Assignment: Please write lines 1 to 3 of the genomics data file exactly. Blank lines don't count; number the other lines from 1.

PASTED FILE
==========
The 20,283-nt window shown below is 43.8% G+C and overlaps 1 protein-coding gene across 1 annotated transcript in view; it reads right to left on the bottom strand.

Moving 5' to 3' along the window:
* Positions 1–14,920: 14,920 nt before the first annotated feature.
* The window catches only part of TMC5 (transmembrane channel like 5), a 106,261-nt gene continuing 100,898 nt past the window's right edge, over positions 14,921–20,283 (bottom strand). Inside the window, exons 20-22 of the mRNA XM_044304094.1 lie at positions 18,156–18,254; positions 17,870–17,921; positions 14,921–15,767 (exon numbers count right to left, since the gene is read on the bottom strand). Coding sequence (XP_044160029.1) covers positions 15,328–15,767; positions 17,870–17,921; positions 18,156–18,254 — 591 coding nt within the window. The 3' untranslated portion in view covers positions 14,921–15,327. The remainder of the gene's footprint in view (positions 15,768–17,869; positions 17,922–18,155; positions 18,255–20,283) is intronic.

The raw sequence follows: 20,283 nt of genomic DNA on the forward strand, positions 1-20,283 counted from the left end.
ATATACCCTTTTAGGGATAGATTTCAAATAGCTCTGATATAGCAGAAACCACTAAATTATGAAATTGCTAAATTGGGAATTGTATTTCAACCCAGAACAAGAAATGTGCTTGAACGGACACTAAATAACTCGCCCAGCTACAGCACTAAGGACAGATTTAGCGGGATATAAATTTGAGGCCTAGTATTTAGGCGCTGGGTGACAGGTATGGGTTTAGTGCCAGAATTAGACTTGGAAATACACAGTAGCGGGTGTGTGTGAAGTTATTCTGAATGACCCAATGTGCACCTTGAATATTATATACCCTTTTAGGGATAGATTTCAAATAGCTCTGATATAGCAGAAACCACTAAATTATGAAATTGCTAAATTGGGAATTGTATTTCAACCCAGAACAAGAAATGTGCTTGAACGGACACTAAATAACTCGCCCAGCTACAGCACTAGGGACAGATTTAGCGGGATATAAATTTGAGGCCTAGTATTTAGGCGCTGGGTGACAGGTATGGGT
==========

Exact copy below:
The 20,283-nt window shown below is 43.8% G+C and overlaps 1 protein-coding gene across 1 annotated transcript in view; it reads right to left on the bottom strand.

Moving 5' to 3' along the window:
* Positions 1–14,920: 14,920 nt before the first annotated feature.